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Front Genet. 2014 Apr 23;5:92. doi: 10.3389/fgene.2014.00092. eCollection 2014.

Stress, genomic adaptation, and the evolutionary trade-off.

Author information

1
Center for Molecular Medicine and Genetics, School of Medicine, Wayne State University Detroit, MI, USA.
2
John D. Dingell VA Medical Center Detroit, MI, USA.
3
Center for Molecular Medicine and Genetics, School of Medicine, Wayne State University Detroit, MI, USA ; Department of Pathology, School of Medicine, Wayne State University Detroit, MI, USA.

Abstract

Cells are constantly exposed to various internal and external stresses. The importance of cellular stress and its implication to disease conditions have become popular research topics. Many ongoing investigations focus on the sources of stress, their specific molecular mechanisms and interactions, especially regarding their contributions to many common and complex diseases through defined molecular pathways. Numerous molecular mechanisms have been linked to endoplasmic reticulum stress along with many unexpected findings, drastically increasing the complexity of our molecular understanding and challenging how to apply individual mechanism-based knowledge in the clinic. A newly emergent genome theory searches for the synthesis of a general evolutionary mechanism that unifies different types of stress and functional relationships from a genome-defined system point of view. Herein, we discuss the evolutionary relationship between stress and somatic cell adaptation under physiological, pathological, and somatic cell survival conditions, the multiple meanings to achieve adaptation and its potential trade-off. In particular, we purposely defocus from specific stresses and mechanisms by redirecting attention toward studying underlying general mechanisms.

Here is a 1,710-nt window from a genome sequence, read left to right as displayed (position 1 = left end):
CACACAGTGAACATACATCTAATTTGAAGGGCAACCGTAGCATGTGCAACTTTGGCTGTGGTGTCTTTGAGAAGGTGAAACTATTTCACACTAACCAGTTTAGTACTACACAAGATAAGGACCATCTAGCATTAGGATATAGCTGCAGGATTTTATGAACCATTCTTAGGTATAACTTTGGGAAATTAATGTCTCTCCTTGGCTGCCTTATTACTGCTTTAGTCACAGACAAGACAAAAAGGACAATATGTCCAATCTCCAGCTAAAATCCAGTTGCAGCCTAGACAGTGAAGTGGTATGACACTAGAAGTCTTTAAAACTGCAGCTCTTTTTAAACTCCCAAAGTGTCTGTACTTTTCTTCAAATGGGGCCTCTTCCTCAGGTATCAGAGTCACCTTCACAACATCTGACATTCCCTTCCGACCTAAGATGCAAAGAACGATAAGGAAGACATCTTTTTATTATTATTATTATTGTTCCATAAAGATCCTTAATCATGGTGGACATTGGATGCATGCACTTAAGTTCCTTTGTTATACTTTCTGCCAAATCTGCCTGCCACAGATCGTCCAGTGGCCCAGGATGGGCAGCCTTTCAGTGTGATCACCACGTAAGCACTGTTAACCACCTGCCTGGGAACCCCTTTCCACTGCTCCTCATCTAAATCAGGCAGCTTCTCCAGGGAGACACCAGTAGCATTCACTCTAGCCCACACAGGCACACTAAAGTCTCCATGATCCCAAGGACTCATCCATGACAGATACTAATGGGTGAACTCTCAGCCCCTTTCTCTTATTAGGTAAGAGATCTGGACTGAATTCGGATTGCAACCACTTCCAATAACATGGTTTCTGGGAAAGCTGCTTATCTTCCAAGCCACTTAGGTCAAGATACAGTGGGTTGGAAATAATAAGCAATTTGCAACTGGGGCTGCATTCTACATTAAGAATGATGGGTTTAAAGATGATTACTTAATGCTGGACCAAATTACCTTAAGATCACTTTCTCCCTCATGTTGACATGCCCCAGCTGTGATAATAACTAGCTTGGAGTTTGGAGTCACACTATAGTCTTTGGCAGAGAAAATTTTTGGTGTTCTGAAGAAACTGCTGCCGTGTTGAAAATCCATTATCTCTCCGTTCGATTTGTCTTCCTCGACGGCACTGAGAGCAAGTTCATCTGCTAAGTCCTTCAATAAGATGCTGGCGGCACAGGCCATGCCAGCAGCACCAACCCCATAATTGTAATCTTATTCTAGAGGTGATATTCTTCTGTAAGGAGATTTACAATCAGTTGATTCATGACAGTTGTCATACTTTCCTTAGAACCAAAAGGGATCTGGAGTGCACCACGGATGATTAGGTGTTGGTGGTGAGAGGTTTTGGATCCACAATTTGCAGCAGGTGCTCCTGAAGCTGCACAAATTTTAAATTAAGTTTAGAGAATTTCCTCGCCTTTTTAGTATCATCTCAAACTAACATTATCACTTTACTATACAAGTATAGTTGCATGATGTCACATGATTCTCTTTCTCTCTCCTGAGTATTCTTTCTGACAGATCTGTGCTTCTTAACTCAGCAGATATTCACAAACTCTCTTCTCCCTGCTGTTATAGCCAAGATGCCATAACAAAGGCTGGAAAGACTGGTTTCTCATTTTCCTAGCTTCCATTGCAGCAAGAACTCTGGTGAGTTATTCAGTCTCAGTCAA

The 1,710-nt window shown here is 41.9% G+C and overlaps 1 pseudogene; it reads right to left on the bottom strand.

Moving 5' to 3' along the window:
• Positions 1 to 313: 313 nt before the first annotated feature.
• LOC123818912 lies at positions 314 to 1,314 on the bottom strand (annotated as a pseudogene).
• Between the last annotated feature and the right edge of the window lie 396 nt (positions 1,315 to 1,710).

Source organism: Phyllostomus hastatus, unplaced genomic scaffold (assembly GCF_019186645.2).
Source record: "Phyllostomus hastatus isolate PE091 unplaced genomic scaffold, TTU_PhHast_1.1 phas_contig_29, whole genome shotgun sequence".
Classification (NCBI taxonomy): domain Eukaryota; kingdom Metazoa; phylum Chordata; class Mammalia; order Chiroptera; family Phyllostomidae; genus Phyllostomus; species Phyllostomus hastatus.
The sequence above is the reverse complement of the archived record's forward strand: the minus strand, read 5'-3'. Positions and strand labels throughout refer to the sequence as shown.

KEYWORDS:

chromosomal instability; genome instability; genome theory; somatic evolution; stress response

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